I had some pretty high hopes going into this art show. I've been looking forward to it all year.
Just imagine: my child--who loves art--her art on display--in a real museum--at the tender age of 9. How cool will that be?
As it turns out--not so much.
The visual arts department of Bergen Kulturskole enrolls close to 1,000 students, and this one show was meant to showcase the budding talent of all those kids. I get how difficult it must be for the organizers to pull off such a feat year after year. And I get what a priviledge it is for these kids to have this opportunity to display their work in such a grand manor. I really do. I don't mean to imply that the event as a whole was laughably inadequate or rinky-dink. But I can't help it--I did expect much, much more.
Every year the show opens with a student procession from Bergen's central square (Torgalmeningen) to the museum (hardly more than a full city block, maybe a block and a half away). They have the kids make something flashy to carry during the parade. Last year they painted white umbrellas, this year they made flags. Here's EM holding the flag she designed and painted herself.
So far, so good.
The kids entered the museum first, through the upper doors. How nice. Very festive and exciting to watch.
We were ushered into a lobby--a sort of central rotunda, with a marble staircase sweeping through it. Perhaps 'rotunda' is the wrong word to use here. Congering up, as it does, images of grand, airy spaces topped with painted murals of heavenly clouds and chubby angels. That's not what this was. No, it was pretty much a glorified entryway in plain eggshell blue. But it was covered by a dome. Hence....rotunda?
Anyway, it wasn't big. Not nearly big enough for 2,000+ people. The organizers and parent helpers kept pushing us forward, urging us to fill in all the gaps between us. "We have to get everyone up the stairs," they'd shout, "Please move forward!" Being the good socialists we all are, we did as we were told.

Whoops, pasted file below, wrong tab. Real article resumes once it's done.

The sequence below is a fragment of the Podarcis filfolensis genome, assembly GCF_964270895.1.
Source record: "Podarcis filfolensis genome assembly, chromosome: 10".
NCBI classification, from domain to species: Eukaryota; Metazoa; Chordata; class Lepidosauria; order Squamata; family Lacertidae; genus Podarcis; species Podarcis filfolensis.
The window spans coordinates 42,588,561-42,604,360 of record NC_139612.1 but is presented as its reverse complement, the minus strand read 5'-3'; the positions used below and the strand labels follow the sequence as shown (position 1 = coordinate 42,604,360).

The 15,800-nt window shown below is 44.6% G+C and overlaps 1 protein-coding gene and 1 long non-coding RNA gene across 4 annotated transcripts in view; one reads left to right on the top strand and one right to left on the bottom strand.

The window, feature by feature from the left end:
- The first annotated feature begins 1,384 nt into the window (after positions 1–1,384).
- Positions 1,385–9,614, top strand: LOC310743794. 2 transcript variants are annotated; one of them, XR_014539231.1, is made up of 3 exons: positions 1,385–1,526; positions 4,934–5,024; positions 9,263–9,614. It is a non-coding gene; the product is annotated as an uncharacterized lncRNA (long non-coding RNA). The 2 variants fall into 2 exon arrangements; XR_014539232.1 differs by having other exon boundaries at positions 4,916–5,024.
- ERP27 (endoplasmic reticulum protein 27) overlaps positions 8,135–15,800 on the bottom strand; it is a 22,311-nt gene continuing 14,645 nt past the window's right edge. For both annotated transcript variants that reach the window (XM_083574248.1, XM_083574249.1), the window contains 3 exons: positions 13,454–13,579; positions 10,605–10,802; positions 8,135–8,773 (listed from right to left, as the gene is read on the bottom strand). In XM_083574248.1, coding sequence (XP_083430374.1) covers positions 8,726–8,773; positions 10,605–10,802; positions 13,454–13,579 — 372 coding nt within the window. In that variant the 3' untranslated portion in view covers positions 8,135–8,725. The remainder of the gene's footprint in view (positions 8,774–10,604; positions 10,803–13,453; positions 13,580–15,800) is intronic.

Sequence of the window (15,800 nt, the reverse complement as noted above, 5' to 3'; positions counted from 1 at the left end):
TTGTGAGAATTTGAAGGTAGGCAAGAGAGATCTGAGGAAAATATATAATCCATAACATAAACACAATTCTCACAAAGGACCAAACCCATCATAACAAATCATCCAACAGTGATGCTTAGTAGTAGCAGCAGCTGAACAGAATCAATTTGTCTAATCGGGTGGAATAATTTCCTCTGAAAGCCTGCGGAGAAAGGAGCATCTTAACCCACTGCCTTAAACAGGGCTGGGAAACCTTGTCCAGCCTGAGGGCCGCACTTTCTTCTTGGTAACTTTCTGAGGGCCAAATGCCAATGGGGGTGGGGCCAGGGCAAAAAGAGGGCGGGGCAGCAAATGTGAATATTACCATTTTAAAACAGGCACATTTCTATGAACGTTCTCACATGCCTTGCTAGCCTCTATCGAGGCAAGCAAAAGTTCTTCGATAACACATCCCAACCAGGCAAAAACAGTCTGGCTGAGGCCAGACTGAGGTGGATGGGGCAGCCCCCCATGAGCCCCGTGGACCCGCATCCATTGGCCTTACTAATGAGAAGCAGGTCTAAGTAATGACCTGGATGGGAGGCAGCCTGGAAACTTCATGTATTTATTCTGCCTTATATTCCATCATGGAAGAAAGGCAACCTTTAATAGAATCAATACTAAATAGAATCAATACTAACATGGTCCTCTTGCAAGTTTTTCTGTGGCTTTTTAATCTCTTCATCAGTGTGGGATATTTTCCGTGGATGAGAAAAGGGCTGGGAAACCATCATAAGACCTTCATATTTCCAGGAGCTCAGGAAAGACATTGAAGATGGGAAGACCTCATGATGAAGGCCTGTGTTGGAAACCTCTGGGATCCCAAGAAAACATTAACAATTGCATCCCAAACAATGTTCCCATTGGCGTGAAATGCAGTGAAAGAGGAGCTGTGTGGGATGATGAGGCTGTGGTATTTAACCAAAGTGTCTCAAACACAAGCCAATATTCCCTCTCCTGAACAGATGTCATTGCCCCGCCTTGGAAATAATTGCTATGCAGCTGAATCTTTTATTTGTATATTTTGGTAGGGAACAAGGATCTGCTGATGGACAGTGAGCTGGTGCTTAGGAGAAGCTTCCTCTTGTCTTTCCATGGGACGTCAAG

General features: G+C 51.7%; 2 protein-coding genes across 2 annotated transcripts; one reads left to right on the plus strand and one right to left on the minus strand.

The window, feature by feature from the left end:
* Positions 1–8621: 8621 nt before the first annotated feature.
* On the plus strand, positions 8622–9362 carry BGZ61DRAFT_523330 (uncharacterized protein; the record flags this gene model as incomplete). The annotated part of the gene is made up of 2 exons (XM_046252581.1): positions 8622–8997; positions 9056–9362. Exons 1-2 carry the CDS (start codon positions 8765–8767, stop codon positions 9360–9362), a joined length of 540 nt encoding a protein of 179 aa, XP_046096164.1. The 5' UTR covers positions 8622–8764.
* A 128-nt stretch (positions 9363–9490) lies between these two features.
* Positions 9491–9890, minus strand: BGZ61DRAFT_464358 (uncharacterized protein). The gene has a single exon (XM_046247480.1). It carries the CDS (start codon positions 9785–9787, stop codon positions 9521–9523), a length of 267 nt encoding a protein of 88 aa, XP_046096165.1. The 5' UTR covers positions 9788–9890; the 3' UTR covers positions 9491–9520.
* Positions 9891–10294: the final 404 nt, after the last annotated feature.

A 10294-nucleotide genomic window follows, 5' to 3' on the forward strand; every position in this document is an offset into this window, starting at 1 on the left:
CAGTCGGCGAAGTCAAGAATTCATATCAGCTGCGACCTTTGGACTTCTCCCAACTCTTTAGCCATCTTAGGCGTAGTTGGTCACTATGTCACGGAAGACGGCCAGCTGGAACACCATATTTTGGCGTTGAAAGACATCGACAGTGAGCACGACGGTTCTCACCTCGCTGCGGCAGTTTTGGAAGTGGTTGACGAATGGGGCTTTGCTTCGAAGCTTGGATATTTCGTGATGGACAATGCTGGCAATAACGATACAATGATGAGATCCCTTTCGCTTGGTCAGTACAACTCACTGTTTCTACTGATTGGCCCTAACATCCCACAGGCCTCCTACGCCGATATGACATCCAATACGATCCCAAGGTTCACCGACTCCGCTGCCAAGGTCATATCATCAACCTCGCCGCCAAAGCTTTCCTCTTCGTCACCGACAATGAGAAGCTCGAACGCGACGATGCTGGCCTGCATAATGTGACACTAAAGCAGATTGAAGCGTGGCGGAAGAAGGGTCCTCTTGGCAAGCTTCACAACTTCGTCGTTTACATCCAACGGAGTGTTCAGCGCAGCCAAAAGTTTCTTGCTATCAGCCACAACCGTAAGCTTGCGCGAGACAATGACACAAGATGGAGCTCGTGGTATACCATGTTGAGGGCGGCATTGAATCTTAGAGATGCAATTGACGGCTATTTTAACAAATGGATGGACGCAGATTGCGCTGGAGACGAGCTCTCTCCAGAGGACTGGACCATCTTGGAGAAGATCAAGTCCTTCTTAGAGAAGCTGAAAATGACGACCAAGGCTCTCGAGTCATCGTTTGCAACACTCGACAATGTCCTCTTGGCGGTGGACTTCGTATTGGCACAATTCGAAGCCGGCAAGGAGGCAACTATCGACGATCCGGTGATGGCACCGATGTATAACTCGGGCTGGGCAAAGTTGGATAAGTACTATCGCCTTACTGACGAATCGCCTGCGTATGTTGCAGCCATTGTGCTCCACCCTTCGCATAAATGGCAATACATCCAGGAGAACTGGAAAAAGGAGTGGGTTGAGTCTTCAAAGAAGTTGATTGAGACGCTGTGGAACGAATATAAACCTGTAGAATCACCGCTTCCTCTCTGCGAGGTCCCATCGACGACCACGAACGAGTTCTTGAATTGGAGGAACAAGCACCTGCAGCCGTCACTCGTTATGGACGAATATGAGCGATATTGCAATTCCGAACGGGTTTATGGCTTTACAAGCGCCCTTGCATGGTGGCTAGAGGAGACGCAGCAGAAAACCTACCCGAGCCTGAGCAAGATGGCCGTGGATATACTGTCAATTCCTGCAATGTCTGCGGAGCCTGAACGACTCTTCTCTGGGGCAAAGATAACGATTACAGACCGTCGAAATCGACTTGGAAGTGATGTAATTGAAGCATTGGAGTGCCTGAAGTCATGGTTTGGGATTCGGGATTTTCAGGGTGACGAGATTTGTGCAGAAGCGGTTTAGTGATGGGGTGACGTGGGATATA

And there we stood--cramped, hot, impatient--for the duration of two speeches, a couple of important annoucements about nothing very important, flowers were handed out to the teachers, a brass band from the music school performed something durge-like and vaguely Christmasy by Bach. And all the while we looked longly through the glass doors that led into the large, roooomy display halls of the main museum.
The glass doors were pad-locked.
Finally, a flutter of polite applause signaled the end of the opening ceremony pleasantries, and a side door swung open. The whole sweaty, bovine mass of us moved toward it as one.
I was expecting--I don't know--a wing? an auxillary gallary? maybe an elementary school gymnasium type space partitioned off with white board on which to display the art? What I saw once I finally got to the door was...well, it was none of these things.
It was a longish kind of room. For those of you who have been in Grandma Gae's downstairs living room--not that big. For those of you who have been in Grandpa Stan's basement TV room--about that big, only with very high, museum worthy ceilings and high-tech lighting. At the far end of this longish room was a door leading to another, much smaller room--think 'guest-room' here--and off of this, was a small nook which I never made it into. But over the heads of many I saw a widescreen TV mounted on the wall, so I'm guessing that's where the digital animation kids were displaying their wherewithal.
Into this cramped space--made even more awkward and small by the sculpture class's garden of green and orange ceramic cactii sprawled gaudily across the center of the room--poured 2,000+ tired and hungry philistines. "Which one is yours, Junior? Show me quick so we can get the fuck outta here."